Finite
Geometry Notes 
To understand the theorem, you should first try The Diamond 16 Puzzle.
Then scroll down on this web page to see presentations of the 4x4, 2x2, 2x2x2, and 4x4x4 cases of the theorem. After these, scroll down further to view a diagram that summarizes the group actions in the above cases, and, finally, a statement of the theorem that includes all the cases previously discussed.
We
regard the fourdiamond figure D at left as
a 4x4 array of twocolor diagonallydivided square tiles.
Let G be the group of 322,560 permutations of these 16 tiles generated by arbitrarily mixing random permutations of rows and of columns with random permutations of the four 2x2 quadrants. THEOREM: Every Gimage
of D (as at right,
below) has some ordinary or colorinterchange symmetry. Example:
Remarks:
G is isomorphic to the
affine
group A on the linear 4space over GF(2). The 35 structures of
the 840 = 35 x 24 Gimages of D
are isomorphic to the 35 lines
in the 3dimensional projective space over GF(2).
This can be seen by viewing the 35 structures as threesets of line diagrams, based on the three partitions of the fourset of square twocolor tiles into two twosets, and indicating the locations of these twosets of tiles within the 4x4 patterns. The lines of the line diagrams may be added in a binary fashion (i.e., 1+1=0). Each threeset of line diagrams sums to zero  i.e., each diagram in a threeset is the binary sum of the other two diagrams in the set. Thus, the 35 threesets of line diagrams correspond to the 35 threepoint lines of the finite projective 3space PG(3,2). For example, here are the line diagrams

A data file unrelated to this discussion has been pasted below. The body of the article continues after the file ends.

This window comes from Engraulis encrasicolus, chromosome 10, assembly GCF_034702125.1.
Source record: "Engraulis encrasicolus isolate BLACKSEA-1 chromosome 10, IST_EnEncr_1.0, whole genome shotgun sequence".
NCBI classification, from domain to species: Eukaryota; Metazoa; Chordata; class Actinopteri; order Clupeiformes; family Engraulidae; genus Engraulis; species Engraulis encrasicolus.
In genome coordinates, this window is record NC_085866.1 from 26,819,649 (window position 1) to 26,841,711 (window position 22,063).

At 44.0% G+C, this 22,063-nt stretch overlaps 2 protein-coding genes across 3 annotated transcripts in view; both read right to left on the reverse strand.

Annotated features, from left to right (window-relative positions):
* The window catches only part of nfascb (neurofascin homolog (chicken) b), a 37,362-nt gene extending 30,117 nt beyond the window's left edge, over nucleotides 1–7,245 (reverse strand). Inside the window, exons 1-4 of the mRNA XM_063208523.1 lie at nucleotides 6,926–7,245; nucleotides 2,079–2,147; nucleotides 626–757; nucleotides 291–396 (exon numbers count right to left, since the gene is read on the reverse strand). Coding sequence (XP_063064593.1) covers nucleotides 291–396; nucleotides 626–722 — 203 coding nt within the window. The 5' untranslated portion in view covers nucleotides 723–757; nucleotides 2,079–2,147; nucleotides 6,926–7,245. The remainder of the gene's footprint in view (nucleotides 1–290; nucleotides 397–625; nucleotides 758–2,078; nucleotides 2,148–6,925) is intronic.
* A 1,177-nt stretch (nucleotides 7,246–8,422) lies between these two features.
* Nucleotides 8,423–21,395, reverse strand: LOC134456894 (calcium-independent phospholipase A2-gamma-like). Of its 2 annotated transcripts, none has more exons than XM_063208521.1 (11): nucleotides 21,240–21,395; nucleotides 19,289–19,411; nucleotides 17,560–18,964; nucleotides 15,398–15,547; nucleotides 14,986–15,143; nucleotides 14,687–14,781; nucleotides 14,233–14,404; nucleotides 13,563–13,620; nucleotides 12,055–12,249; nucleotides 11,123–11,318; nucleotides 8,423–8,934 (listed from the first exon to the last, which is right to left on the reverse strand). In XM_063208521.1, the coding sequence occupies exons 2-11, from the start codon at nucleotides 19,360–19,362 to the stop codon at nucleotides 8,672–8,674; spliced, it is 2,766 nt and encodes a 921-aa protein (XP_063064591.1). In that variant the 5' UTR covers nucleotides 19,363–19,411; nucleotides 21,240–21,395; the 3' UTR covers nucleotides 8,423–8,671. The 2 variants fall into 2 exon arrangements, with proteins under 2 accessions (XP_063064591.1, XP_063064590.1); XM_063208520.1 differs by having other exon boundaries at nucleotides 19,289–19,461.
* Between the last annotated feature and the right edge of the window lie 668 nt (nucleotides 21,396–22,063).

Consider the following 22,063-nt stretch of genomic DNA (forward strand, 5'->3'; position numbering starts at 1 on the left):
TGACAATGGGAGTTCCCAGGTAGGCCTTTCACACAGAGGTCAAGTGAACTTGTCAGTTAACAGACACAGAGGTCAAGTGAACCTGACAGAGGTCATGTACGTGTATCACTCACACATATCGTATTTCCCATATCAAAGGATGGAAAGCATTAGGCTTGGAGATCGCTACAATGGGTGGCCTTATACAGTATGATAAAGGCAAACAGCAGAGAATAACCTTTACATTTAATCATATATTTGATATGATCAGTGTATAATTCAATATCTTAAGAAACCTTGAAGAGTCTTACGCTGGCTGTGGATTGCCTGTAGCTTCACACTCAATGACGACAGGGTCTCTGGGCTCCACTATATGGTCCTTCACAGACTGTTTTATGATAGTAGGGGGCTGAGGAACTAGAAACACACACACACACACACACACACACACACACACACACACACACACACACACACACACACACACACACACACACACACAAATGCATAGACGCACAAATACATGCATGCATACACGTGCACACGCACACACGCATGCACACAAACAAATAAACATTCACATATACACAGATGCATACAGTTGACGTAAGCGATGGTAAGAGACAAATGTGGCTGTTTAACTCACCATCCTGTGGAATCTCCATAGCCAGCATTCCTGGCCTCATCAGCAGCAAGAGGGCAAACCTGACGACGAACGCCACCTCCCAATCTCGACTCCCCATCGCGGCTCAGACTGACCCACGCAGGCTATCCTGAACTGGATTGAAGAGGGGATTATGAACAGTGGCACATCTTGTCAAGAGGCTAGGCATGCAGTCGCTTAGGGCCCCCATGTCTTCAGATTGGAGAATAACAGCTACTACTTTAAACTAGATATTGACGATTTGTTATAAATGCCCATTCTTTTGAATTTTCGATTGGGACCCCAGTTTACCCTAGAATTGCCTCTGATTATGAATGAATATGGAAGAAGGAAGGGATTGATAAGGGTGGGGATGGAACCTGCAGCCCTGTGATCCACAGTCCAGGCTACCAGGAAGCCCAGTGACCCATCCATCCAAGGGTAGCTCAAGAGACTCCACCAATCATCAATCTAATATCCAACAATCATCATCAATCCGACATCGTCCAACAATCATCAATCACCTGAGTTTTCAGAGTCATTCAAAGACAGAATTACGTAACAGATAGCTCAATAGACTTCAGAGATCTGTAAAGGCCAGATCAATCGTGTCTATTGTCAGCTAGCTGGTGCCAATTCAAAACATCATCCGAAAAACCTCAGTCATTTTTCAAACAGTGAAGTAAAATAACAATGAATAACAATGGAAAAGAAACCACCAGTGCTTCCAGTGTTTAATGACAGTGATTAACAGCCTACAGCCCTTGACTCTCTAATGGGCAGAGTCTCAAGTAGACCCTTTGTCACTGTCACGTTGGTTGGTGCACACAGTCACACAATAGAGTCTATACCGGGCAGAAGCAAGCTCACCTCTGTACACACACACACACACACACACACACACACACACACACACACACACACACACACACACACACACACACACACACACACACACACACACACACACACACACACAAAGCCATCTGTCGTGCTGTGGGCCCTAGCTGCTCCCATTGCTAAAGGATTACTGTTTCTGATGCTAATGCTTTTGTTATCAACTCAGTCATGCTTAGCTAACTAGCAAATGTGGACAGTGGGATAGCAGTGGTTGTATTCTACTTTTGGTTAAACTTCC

for the figures above: Shown below are the 15 possible line diagrams The symmetry of the line diagrams accounts for
the symmetry of the twocolor patterns. (A proof shows that a
2nx2n twocolor triangular
halfsquares pattern with such line diagrams must have a 2x2 center
with a symmetry, and that this symmetry must be shared by the entire
pattern.)
Among the 35 structures of the 840 4x4 arrays of tiles, orthogonality (in the sense of Latinsquare orthogonality) corresponds to skewness of lines in the finite projective space PG(3,2). This was stated by the author in a 1978 note. (The note apparently had little effect. A quartercentury later, P. Govaerts, D. Jungnickel, L. Storme, and J. A. Thas wrote that skew (i.e., nonintersecting) lines in a projective space seem "at first sight not at all related" to orthogonal Latin squares.) We can define sums and products so that the Gimages of D generate an ideal (1024 patterns characterized by all horizontal or vertical "cuts" being uninterrupted) of a ring of 4096 symmetric patterns. There is an infinite family of such "diamond" rings, isomorphic to rings of matrices over GF(4). The proof uses a decomposition technique for functions into a finite field that might be of more general use. The underlying geometry of the 4x4 patterns is closely related to the Miracle Octad Generat (pdf) of R. T. Curtis used in the construction of the Steiner system S(5,8,24) and hence is also related to the Leech lattice, which, as Walter Feit has remarked, "is a blown up version of S(5,8,24)." For a movable JavaScript version of these 4x4 patterns, see the Diamond 16 Puzzle.

In the 2x2 case, D is a onediamond figure (top left, below) and G is a group of 24 permutations generated by random permutations of the four 1x1 quadrants. Every Gimage of D (as below) has some ordinary or colorinterchange symmetry.  

Related sites: The Diamond 16 Puzzle Diamond Theory Bibliography 
Page last updated Jan. 21, 2006; created May 22, 2002.